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Cardiac tamponade gk


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  • 1. Cardiac Tamponade 3 possible pericardial compression syndromes  Cardiac tamponade  accumulation of pericardial fluid under pressure and may be acute or subacute  Constrictive pericarditis  scarring and consequent loss of elasticity of the pericardial sac  Effusive-constrictive pericarditis  constrictive physiology with a coexisting pericardial effusion  Chicken or egg? Elevated wedge and Rt sided pressures s/p drainage
  • 2. Cardiac Tamponade Compression of all cardiac chambers due to increased pericardial pressure Pericardium has some compliance with increased pressure, but once that is exceeded it begins to impair diastolic compliance, reducing cardiac filling Much of the pressure is transmitted to the Rt Vent/Atrium (lower pressure systems) which causes which causes bulging of interventricular septum and decreased Lt ventricular compliance and filling
  • 3. Pericardial Effusion Pericardium typically has 20-50 ml of fluid Acuity of fluid accumulation plays a large role in pericardial compliance  Rapid accumulation (trauma) gives pericardium no time to adjust, therefore a small amount of fluid can cause tamponade  Slow accumulation allows pericardial compliance to increase allowing a larger volume of fluid into sac  However, when pericardial pressures > Rt ventricular pressure tamponade physiology can occur
  • 4. Causes of Pericardial Tamponade Malignancy HIV infection Infection - Viral, bacterial (tuberculosis), fungal Drugs - Hydralazine, procainamide, isoniazid, minoxidil Postcoronary intervention (ie, coronary dissection and perforation) Trauma Cardiovascular surgery (postoperative pericarditis) Postmyocardial infarction (free wall ventricular rupture, Dressler syndrome) Connective tissue diseases - Systemic lupus erythematosus, rheumatoid arthritis, dermatomyositis Radiation therapy Iatrogenic - After sternal biopsy, transvenous pacemaker lead implantation, pericardiocentesis, or central line insertion Uremia Idiopathic pericarditis Complication of surgery at the esophagogastric junction such as antireflux surgery Pneumopericardium (due to mechanical ventilation or gastropericardial fistula)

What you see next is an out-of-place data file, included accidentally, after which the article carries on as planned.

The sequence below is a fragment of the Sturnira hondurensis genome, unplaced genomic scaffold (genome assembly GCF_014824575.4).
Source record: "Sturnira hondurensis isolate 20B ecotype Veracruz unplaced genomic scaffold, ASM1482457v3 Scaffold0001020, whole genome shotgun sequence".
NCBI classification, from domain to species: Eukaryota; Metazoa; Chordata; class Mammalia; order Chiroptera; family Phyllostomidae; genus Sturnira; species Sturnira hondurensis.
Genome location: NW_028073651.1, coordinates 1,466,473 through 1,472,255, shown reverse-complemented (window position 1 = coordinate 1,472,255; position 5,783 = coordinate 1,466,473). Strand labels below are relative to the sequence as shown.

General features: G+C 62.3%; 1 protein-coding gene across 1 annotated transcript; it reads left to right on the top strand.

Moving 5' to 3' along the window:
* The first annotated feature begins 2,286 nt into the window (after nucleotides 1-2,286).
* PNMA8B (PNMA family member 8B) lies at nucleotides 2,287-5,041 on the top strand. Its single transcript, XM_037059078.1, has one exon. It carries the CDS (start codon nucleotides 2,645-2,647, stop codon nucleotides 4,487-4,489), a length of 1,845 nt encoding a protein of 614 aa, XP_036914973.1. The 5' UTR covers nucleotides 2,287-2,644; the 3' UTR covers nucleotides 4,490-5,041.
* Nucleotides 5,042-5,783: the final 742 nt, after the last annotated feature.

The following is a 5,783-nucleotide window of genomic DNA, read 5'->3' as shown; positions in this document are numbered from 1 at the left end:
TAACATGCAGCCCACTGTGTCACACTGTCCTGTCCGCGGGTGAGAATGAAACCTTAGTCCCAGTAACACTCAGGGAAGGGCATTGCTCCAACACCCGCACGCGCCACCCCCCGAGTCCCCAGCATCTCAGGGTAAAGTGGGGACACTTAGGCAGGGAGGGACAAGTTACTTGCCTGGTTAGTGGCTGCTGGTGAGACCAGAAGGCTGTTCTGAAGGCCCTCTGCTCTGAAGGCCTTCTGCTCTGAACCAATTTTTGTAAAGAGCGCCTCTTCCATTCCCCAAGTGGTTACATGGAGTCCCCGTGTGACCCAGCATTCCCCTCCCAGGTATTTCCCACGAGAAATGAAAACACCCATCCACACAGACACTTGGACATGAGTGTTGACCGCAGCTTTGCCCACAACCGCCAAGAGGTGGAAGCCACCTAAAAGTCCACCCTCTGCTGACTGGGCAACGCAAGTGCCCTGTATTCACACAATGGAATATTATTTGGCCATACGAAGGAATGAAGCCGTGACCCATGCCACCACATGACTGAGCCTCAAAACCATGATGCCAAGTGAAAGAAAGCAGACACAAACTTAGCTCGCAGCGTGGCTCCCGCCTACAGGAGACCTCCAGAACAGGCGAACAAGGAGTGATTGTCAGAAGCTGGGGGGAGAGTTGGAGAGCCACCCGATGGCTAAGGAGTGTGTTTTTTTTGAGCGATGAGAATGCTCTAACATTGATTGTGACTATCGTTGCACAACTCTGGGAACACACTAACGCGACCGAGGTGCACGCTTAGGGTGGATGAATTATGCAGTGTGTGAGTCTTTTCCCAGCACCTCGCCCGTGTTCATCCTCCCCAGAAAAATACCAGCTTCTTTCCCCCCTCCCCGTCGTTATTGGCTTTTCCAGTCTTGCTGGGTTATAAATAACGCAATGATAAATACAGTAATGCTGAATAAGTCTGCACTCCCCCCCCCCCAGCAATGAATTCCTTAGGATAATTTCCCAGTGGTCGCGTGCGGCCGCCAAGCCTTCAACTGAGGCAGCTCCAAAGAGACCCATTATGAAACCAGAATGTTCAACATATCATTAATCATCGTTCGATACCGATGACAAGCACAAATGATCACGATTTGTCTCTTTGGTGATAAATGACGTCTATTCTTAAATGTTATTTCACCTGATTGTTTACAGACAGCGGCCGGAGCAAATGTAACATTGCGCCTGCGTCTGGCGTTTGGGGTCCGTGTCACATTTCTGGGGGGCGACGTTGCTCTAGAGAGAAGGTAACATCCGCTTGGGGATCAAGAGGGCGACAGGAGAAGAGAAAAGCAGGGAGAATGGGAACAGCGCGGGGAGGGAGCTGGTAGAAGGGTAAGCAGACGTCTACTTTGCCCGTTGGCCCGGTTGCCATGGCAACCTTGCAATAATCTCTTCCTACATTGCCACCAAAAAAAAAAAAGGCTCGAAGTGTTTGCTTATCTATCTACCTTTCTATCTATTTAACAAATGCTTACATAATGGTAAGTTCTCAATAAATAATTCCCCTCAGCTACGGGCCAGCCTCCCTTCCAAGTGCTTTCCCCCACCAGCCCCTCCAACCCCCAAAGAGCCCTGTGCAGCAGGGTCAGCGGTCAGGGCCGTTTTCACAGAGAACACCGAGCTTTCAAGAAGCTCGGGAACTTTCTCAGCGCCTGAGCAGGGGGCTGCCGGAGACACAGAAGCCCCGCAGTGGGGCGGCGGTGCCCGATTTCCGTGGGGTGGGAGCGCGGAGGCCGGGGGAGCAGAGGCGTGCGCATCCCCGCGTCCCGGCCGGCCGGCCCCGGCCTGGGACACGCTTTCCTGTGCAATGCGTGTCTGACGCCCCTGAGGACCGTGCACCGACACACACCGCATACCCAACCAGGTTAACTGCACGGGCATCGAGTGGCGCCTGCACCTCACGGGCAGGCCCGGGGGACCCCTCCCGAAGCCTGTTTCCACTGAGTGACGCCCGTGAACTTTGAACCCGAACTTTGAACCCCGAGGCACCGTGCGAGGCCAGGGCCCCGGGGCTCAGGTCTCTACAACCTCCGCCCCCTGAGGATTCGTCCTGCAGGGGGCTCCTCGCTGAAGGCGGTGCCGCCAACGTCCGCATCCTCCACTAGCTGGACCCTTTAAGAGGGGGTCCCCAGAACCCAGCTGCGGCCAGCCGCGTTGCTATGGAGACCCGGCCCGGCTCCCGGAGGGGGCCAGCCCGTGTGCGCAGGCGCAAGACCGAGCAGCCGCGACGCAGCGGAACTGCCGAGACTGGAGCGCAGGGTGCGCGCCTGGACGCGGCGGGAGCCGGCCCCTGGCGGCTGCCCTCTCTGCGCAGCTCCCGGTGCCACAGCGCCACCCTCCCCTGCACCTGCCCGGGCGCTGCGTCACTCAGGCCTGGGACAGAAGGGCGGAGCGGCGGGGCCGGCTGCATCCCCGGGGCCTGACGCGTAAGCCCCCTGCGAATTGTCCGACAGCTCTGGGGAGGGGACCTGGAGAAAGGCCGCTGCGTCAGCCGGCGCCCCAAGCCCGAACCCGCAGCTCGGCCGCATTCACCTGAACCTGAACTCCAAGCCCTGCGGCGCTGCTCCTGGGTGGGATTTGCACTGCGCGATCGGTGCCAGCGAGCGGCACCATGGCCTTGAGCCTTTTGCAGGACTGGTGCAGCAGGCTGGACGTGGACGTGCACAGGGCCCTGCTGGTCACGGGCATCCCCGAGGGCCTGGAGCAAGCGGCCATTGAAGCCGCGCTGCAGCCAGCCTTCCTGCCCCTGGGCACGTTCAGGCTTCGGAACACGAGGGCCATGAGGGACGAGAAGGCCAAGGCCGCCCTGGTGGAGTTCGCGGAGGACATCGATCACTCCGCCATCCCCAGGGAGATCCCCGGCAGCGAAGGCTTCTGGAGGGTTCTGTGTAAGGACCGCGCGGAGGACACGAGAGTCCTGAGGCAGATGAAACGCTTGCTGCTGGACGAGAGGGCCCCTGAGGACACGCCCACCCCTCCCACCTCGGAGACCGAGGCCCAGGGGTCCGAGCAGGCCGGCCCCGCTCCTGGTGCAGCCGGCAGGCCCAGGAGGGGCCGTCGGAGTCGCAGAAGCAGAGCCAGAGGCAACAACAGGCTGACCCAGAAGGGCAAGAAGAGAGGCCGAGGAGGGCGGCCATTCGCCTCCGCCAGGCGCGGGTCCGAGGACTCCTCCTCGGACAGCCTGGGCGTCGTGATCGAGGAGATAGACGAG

• 5. Symptoms Dyspnea, tachycardia, tachypnea Cold, clammy extremities Malignancy – weight loss, fatigue, anorexia Chest pain – pericarditis, MI Joint pain – connective tissue Renal failure – uremia Medications – drug related lupus Recent procedure – pacemaker, central line TB – night sweats, fever Radiation – cancer history
  • 6. Physical Exam Findings Beck’s Triad – JVD, hypotension, diminished heart sounds Hepatomegaly Evidence of chest wall trauma Pulsus paradoxsus > 12 mm Hg Kussmaul sign - paradoxical increase in venous distention and pressure during inspiration Abolished y descent
  • 7. Diagnosis EKG – low voltage, sinus tach, PR depression, electrical alternans
  • 8. Diagnosis CXR  enlarge cardiac silhouette, water bottle shaped heart
  • 9. Diagnosis Echocardiogram (tamponade is clinical diagnosis)  Pericardial effusion  Early diastolic collapse of the right ventricular free wall  Late diastolic compression/collapse of the right atrium  Swinging of the heart in its sac  LV pseudohypertrophy
  • 10. Diagnosis Rt Heart Catheterization  If patient is stable and diagnosis is in doubt can perform a Rt heart catheterization to measure Rt sided pressures  In tamponade, near equalization (within 5 mm Hg) of the right atrial, right ventricular diastolic, pulmonary arterial diastolic, and pulmonary capillary wedge pressure  Rt atrial pressure tracings show abolished systolic y descent
  • 11. Treatment What to do while your waiting on CT Surgery…  Oxygen  Volume expansion with blood, plasma, or saline to maintain adequate intravascular volume  Bed rest with leg elevation  This may help increase venous return.  Inotropic drugs (i.e. dobutamine)  Choose inotropes that do not increase systemic vascular resistance while increasing cardiac output.
  • 12. Treatment Once CT Surgery or Cardiology arrives  Pericardiocentesis  can be fluoroscopically or TTE guided  Pericardial window  involves the surgical opening of a communication between the pericardial space and the intrapleural space Recurrent effusion  Pericardectomy  Pericardial-peritoneal shunt  Pericardiodesis - corticosteroids, tetracycline, or antineoplastic drugs can be instilled into the pericardial space sclerosing the pericardium
  • 13. Treatment No one shows up and cardiac arrest is called  Emergency subxiphoid percutaneous drainage  A 16- or 18-gauge needle is inserted at an angle of 30-45° to the skin, near the left xiphocostal angle, aiming towards the left shoulder  When performed emergently, this procedure is associated with a reported mortality rate of approximately 4% and a complication rate of 17%